A Guide to Blueberry Growing
Blueberries have been an important crop to North America for hundreds of years. They provided sustenance for Native Americans, and were seen as a privilege for early settlers. During the Civil War they were canned and given to Union troops from the shores of the Potomac to the outskirts of Atlanta. They even captured the imagination of influential Americans, like Robert Frost, who wrote in his poem Blueberries:
You ought to have seen what I saw on my way
To the village, through Mortenson’s pasture to-day:
Blueberries as big as the end of your thumb,
Real sky-blue, and heavy, and ready to drum
In the cavernous pail of the first one to come!
Today, blueberries remain important, and no place is this more evident than in Maine, which produces 15 percent of North America’s blueberries and has named the wild blueberry the state fruit.
Due to our nation’s love and the importance of blueberries, the month of July has been named Blueberry Month. We would regret not honoring this and since blueberry growers are numerous and found all over the country, we have a few tips to ensure a successful harvest year in and out. So without further delay, here they are.
Find Sun – Although blueberries tend to exist in semi-shaded areas in nature, you will want to find an area that gets plenty of sun. This will pay off once your plants mature, because sunshine promotes the fruiting process.
Check and Monitor the Soil – This is one of the more important parts of growing blueberry bushes, because they thrive in soil that is acidic. Keeping the pH levels close to five is essential. Prior to planting you’ll want to test the soil, and if the pH is too high, adding granular sulfur can help. About one pound for every 50 feet works well, and it will have to be tilled or worked into the soil. Be sure to test the soil over the years, because soil tends to return to its natural state.
Mulch Every Year – Mulching to a depth of at least three inches supports healthy plant growth, and the mulch should be replenished each year. Sawdust and pine bark work well for blueberry bushes, but fresh sawdust usually needs supplemental nitrogen to combat the increased microbial activity.
Water Regularly – Once the bushes have been planted it’s time to start watering. One to two inches of water a week promotes the fruiting process. Watering the bush after it has been harvested can support next year’s crop, so keep watering through August and September. Once the plant’s leaves have dropped, watering can cease.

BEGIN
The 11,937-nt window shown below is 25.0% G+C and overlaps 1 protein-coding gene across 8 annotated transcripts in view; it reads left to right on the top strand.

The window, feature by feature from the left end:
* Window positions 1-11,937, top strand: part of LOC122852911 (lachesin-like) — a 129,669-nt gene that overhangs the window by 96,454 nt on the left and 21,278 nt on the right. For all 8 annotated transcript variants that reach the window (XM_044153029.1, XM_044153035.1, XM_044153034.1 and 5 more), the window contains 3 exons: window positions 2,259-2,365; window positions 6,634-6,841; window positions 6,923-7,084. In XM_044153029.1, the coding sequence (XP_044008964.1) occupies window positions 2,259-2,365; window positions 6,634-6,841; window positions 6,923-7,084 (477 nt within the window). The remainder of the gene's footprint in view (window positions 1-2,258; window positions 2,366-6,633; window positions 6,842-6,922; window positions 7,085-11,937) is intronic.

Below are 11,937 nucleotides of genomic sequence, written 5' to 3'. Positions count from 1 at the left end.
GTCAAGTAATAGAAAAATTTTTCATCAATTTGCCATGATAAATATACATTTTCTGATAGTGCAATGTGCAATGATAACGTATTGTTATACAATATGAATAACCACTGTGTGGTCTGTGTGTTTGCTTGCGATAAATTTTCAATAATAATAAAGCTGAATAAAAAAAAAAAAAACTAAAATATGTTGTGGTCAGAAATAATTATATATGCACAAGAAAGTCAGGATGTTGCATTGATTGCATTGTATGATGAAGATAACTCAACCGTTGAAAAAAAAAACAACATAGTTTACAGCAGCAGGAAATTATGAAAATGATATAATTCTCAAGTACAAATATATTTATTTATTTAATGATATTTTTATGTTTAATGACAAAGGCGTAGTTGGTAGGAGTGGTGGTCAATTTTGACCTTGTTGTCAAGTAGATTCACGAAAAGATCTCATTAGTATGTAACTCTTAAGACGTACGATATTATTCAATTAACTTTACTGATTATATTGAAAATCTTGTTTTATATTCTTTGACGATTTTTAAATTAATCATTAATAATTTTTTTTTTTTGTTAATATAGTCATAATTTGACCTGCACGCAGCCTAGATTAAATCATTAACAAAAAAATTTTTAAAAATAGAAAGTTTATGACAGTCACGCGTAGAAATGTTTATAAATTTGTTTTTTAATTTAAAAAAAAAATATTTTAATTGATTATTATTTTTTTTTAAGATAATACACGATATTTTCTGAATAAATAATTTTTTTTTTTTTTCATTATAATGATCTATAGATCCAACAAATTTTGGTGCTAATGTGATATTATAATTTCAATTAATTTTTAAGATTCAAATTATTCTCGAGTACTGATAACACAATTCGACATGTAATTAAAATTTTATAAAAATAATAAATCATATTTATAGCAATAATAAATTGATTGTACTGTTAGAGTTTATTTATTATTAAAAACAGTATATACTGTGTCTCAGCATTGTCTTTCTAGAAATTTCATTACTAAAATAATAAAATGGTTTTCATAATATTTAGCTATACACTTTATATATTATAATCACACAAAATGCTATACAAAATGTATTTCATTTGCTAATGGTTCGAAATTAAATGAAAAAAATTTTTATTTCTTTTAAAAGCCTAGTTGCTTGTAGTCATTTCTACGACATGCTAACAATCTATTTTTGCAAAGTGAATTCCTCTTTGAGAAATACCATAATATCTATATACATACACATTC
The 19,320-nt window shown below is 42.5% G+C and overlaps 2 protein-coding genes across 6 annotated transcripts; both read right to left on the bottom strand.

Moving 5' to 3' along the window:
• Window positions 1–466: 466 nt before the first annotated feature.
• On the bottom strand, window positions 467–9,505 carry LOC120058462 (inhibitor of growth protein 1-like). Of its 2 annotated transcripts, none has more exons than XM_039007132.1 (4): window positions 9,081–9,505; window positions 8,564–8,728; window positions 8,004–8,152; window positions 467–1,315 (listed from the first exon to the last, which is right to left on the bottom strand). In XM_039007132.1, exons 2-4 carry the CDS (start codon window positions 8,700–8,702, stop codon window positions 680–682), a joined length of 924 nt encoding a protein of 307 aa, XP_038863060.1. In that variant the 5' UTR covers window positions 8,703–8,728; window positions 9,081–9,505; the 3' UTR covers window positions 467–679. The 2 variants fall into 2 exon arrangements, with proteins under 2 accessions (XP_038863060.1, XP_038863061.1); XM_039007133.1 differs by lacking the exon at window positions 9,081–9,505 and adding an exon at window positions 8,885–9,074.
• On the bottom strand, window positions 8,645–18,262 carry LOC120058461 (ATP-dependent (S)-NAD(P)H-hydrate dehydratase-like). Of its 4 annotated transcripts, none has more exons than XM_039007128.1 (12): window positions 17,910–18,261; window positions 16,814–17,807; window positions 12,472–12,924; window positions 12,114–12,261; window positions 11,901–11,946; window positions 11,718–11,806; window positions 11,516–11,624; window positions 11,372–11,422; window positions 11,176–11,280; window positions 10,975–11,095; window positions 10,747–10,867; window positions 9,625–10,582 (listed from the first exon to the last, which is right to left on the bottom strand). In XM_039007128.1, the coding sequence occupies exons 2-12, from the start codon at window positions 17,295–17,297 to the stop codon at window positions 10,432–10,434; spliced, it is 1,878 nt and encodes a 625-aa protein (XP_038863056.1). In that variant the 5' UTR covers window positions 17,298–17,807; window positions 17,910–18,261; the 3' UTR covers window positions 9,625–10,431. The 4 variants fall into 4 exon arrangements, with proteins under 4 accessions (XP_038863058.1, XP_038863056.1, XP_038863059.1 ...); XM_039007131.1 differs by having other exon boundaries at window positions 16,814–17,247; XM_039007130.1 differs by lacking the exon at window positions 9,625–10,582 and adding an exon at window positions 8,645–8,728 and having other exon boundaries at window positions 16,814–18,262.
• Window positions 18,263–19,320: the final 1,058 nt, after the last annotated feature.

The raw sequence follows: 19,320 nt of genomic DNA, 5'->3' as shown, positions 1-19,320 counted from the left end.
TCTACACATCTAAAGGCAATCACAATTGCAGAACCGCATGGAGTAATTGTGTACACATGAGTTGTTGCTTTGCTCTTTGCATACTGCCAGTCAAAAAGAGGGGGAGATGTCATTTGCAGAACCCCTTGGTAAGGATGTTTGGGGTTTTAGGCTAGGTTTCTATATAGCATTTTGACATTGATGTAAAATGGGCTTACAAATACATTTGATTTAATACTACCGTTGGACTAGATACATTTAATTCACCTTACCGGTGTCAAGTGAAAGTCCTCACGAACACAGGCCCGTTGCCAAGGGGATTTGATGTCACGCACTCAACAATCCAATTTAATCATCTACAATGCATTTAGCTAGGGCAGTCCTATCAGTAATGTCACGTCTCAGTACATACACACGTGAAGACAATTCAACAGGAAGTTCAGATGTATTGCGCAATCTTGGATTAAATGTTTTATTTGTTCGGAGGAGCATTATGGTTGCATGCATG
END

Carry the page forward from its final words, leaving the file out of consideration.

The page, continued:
Protect Your Bushes – Blueberries are nutritious and delicious, and because of this you’ll find critters of all kinds rummaging through your plants, especially birds. Netting is the best way to provide protection, and our Polyethylene Mesh Game Bird Netting or Poly Mesh Netting are ideal for this application. Be sure to design the netting’s frame, so that it is tall enough to accommodate a growing blueberry bush – eight feet should provide plenty of room. Also keep the bottom anchored to the ground to prevent the entrance of deer and other ground animals.
You can also spray or treat the bushes to repel birds. Surprisingly, grape Kool-Aid can help with this. Mix grape Kool-Aid with a gallon of water and then spray this solution on the bushes. This is inexpensive and effective, because the grape Kool-Aid contains methyl anthranilate, a compound that birds find disgusting. You’ll want to apply this several times throughout the growing season. The same technique can be done, except by substituting table sugar for Kool-Aid. Birds don’t have the enzymes needed to digest sugar, and research conducted at Cornell University found that a sugar solution helped reduce overall damage to blueberry plants.
Prune Every Spring – Pruning supports the longevity, viability and productivity of the plant. Young plants don’t require the pruning that mature plants do. They produce many canes during the first few years, but this rate will reduce as the plant grows taller. Many of these canes will have to be removed, as they are frequently damaged in the beginning. Any canes that are broken, damaged by insects or affected by disease should be removed. The goal is to create a plant that grows upwards, while still maintaining a canopy that allows light in, so you’ll want to remove any canes that grow too far outwards. Removing flower buds will promote proper fruiting, so stay on top of this.
After the bushes have reached the age of three, it’s time to be selective in the canes that are kept. You’ll want to remove any canes that are twisted and warped, so that new canes are permitted to grow, as well as canes that are over one inch in diameter. Canes that are larger than this generally aren’t as productive as smaller canes. At this point you’ll also want to limit the number of new canes to two a year. A good technique is to keep canes of varying ages. For the most part, canes become less productive between the ages of six to eight, so these older canes should be removed to make room for future, more productive canes.
Follow these tips, and you’ll rarely hear the drum of a cavernous pale. Here’s to Blueberry Month.